PHILADELPHIA — Andrew Hunter has the complexion, shaggy blond hair and blue braces that befit the most common of 16-year-olds, but the Loudoun Valley sophomore was running in the Penn Relays 3,000-meter championship of America on Friday because he has grasped what most teenagers can’t. He has fully accepted his mother, Joan Hunter, as his high school coach. He has put himself on a strict sleeping schedule ever since he started running last year. And his diet is prodigious, according to his mother, who watched him wake up Friday and proceed to eat a planned meal of fresh vegetables, hummus, ham slices and gluten-free granola.
“He does all the little things,” Joan Hunter said. “Which is unusual. I’ve been a high school coach for a long time.”
Something else that was unusual Friday was Hunter taking the last turn of the title race and blocking out the noise of a boisterous crowd, instead taking a rush of memory to the head. He thought about the unconventional way in which he lives the running life, and on the final stretch, “all this hard work was flashing before me,” Hunter said.
Then he found another wind, holding off a surge from Toronto’s Justyn Knight to win the 3,000 meter championship in 8 minutes 16.31 seconds, the second-best all-time to headline the second day of the Penn Relays.
Hunter gave up basketball last year to focus on his new primary sport, one in which he announced himself a star on Friday. His mother has honed his raw ability with a approach made for stamina, steering clear of sets of fast and aerobic type work. Hunter ran some threshold miles on Monday, his last heavy training of the week.
Four days later he had to outclass a neck-and-neck field, which didn’t thin out until the final two laps. Knight (8:17.63) looked as if he was going to take over on the final 600 meters, but Hunter never wavered until the final feet of the race, when he staggered to the win.
“You can’t expect to do well unless you really do enjoy the process,” Hunter said. “I thought I could win if the race went perfectly, which it did.”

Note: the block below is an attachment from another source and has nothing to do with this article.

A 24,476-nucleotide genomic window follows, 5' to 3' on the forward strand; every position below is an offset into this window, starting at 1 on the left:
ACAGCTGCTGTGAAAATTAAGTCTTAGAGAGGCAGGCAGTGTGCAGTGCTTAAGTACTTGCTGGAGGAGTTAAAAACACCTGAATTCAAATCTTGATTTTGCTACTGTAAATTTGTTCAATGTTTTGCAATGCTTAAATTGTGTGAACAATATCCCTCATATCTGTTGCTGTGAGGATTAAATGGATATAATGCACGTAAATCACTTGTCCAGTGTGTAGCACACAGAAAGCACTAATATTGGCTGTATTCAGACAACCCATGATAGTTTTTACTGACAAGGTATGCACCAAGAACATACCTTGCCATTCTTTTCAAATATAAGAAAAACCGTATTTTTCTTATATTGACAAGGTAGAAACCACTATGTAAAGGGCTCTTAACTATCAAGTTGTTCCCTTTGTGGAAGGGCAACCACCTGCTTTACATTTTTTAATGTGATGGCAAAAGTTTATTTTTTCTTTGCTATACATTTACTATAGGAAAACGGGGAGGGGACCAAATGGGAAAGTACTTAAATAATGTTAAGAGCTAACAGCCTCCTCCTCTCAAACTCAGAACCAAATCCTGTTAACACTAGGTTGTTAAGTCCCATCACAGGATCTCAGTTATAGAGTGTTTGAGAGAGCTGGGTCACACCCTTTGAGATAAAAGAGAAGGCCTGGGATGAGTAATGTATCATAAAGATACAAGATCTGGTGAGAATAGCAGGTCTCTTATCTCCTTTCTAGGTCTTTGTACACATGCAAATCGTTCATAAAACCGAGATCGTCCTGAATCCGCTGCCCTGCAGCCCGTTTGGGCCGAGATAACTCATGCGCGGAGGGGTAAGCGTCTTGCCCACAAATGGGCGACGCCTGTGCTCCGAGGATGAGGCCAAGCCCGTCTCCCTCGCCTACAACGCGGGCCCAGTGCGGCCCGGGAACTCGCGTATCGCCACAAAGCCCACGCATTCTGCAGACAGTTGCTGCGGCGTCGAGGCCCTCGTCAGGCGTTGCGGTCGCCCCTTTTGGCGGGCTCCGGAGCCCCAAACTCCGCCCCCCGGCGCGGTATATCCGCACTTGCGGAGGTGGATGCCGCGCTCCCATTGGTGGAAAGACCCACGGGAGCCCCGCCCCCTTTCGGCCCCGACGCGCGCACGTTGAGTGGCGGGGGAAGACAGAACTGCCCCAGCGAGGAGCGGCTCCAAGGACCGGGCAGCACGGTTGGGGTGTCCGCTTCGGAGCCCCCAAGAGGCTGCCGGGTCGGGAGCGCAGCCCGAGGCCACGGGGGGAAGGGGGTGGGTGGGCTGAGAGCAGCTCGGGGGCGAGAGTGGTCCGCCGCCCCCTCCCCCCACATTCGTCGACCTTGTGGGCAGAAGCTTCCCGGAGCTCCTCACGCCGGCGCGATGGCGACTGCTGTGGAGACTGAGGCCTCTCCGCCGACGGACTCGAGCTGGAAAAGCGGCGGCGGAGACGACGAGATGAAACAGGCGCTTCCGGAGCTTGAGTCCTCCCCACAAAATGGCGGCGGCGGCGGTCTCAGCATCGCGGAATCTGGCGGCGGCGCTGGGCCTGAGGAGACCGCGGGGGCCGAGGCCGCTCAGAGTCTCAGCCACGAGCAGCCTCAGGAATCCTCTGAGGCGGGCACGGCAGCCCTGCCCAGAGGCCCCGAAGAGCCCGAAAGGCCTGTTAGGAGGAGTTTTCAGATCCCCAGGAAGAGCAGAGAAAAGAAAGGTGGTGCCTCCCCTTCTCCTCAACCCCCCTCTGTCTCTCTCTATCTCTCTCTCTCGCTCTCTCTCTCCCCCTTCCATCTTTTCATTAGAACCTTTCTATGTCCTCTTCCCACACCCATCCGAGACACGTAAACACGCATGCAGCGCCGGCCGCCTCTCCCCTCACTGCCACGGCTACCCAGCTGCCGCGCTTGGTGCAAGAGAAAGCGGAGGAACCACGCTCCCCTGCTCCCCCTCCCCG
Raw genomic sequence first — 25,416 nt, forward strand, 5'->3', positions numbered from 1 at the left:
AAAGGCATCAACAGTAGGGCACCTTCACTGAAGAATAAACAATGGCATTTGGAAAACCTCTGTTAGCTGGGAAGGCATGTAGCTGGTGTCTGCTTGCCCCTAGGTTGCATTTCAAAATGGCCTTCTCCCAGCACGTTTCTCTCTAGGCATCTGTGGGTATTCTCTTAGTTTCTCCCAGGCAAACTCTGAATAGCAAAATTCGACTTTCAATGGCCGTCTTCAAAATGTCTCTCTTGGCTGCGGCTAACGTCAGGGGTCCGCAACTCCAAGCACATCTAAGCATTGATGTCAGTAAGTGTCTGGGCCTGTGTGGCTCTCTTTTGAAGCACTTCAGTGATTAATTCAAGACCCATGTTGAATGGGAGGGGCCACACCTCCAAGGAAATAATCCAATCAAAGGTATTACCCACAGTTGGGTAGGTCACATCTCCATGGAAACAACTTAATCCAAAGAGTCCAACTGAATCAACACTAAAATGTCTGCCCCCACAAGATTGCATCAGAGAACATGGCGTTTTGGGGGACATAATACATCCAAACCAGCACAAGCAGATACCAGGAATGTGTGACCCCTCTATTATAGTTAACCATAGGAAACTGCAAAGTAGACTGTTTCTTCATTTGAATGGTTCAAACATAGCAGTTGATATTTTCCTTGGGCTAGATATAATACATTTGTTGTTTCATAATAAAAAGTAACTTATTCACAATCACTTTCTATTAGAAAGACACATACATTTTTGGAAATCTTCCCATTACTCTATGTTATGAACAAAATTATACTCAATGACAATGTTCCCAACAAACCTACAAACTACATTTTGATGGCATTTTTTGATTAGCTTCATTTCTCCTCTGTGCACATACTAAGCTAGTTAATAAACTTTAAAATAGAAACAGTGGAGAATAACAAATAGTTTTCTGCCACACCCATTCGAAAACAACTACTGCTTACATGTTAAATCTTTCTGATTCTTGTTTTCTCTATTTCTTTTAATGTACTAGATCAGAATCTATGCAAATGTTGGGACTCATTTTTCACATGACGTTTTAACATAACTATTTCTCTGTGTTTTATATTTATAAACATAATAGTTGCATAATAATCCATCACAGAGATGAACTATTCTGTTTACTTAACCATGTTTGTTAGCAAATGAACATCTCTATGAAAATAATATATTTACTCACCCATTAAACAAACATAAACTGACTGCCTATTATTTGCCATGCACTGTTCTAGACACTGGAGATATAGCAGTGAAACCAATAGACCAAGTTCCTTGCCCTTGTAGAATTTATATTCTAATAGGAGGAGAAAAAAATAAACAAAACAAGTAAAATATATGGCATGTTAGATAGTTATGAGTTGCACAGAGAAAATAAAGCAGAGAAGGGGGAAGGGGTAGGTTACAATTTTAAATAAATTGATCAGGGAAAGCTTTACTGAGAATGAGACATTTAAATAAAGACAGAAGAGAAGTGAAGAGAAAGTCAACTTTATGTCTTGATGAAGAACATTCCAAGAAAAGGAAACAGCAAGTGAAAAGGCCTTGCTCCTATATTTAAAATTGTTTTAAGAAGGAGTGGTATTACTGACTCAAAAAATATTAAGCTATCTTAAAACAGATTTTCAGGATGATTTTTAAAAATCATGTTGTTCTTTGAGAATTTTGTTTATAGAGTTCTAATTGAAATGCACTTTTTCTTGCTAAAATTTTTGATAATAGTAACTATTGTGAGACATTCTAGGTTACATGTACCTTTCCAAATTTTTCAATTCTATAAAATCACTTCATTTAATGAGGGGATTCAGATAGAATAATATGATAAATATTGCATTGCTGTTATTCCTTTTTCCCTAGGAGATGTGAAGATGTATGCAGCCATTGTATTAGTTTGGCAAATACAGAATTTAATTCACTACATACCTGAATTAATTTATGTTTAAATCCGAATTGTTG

Friday was moving day for many of the area’s relay teams, with a number dazzling a crowd of nearly 40,000 in the process. The reward for doing so was a chance to do it again on Saturday in front of an even larger crowd, with both Bowie (42.28 seconds) and DeMatha (42.72) qualifying for Saturday’s 4x100 large school championship.
And then there was T.C. Williams, which posted a 42.07 in the event and will join Long Beach Poly (Calif.) and six Jamaican schools in the 4x100 Championship of America race — traditionally one of the most highly anticipated of the weekend.
The Titans’ quartet — Phil Tyler, Tyrie Henry and brothers Josephus and Noah Lyles — was assembled less than two weeks ago, according to Josephus Lyles. Last week, they started running together. Just a few days ago, they started working on handoffs together. So it was understandable that before they stepped on the track at Franklin Field, they stopped and huddled for a prayer in the bullpen together, and asked for the strength to make this bizarre, last-minute situation work.
“It was a little bit special,” said Josephus Lyles, a sophomore, “because it’s the Penn Relays.”
The Lyles brothers were leveled with nostalgia Friday, because just one look up into Franklin Field’s historic stands took them back to what the event really means to their family. They have been coming for years, exposed to one of the country’s great track traditions by parents Kevin Lyles and Keisha Caine, who both starred in the sport at Seton Hall in the 1990s.
“Our parents would get mad at us and [say], ‘Come watch the race,’ ” said Noah Lyles, who is now considered one of the country’s best prospects. “We didn’t know what we were watching.”
Bullis runner Gabrielle Tielman knew what she was watching when she first visited the Penn Relays as an athlete last year, and after a disappointing showing, she vowed to return for her senior year. Tielman, who only started running track as a sophomore, helped the Bulldogs finish third in the 4x100 small schools championship with a time of 47.54 Friday, which was the pinnacle of a two-year journey. Unlike Hunter and the Lyles brothers, all of whom have two more years to come back to the event, for Tielman, Friday was her last chance.
“All the hard work that we put in through this year, last year, offseason, has finally come together,” Tielman said, “and I think that’s why we were able to do so well here.”